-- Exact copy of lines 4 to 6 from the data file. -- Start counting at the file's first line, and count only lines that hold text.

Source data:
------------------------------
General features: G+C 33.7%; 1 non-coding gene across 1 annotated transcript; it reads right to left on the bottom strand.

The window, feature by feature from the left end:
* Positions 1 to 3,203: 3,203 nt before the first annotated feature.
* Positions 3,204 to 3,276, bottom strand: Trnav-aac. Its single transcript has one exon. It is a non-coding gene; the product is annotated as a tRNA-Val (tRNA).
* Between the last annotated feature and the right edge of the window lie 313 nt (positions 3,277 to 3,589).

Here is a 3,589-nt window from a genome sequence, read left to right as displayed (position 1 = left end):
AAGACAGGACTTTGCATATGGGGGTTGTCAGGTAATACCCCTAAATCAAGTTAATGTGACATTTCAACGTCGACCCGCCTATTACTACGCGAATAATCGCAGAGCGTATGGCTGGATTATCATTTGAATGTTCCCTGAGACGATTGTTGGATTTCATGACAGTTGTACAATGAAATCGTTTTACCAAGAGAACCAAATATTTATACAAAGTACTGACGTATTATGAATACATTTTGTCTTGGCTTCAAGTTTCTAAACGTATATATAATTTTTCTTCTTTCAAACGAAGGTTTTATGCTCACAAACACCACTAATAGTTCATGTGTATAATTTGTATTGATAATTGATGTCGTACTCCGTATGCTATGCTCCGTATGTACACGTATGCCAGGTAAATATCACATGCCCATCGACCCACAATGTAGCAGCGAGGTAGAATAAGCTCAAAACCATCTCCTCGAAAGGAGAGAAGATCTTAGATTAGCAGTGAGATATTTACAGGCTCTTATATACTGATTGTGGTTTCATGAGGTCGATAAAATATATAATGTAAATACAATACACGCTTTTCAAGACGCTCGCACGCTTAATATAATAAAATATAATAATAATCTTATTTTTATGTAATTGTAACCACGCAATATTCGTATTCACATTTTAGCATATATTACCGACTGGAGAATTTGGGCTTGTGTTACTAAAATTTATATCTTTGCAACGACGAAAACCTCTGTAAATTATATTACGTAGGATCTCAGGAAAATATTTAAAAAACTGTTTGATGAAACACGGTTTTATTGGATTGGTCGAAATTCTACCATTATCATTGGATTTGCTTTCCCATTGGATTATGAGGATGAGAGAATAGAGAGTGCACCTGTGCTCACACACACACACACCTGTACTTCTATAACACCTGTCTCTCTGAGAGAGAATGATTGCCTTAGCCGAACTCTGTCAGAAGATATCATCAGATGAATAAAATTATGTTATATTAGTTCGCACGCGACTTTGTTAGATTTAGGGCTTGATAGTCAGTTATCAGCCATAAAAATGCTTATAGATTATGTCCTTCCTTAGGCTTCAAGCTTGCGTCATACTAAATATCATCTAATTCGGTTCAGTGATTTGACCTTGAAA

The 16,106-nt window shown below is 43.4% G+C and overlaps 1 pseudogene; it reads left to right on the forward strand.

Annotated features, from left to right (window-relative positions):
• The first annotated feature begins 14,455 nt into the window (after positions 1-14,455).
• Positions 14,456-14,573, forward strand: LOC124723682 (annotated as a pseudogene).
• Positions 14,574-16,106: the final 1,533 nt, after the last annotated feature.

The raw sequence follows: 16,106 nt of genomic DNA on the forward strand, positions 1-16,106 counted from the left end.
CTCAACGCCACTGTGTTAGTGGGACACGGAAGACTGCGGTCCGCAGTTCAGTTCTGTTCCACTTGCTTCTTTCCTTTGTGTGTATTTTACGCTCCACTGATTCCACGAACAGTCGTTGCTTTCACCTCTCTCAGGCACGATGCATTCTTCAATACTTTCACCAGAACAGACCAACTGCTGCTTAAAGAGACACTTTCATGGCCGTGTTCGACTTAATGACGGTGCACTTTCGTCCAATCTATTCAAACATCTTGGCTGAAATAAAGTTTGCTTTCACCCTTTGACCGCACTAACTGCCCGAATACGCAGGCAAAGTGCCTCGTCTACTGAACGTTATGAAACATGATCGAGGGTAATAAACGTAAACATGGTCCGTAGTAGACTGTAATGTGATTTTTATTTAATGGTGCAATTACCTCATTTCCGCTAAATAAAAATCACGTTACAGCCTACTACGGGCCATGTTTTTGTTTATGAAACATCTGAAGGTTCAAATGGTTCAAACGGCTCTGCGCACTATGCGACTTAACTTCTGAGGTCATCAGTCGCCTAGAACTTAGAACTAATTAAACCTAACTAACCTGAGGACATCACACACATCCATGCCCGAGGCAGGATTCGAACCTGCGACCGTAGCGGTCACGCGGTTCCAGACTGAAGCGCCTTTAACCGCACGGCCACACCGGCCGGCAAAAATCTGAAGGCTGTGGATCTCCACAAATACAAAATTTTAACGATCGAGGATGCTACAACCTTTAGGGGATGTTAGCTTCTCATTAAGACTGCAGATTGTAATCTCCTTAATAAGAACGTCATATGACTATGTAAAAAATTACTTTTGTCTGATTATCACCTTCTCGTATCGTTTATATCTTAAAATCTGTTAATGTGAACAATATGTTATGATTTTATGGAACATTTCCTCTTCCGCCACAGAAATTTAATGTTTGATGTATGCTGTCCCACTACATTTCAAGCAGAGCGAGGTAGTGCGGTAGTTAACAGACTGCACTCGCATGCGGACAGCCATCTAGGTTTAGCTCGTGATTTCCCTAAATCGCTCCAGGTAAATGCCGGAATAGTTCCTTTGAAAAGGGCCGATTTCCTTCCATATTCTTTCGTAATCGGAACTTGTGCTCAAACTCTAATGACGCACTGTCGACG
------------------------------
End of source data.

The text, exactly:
* Positions 3,204 to 3,276, bottom strand: Trnav-aac. Its single transcript has one exon. It is a non-coding gene; the product is annotated as a tRNA-Val (tRNA).
* Between the last annotated feature and the right edge of the window lie 313 nt (positions 3,277 to 3,589).

Here is a 3,589-nt window from a genome sequence, read left to right as displayed (position 1 = left end):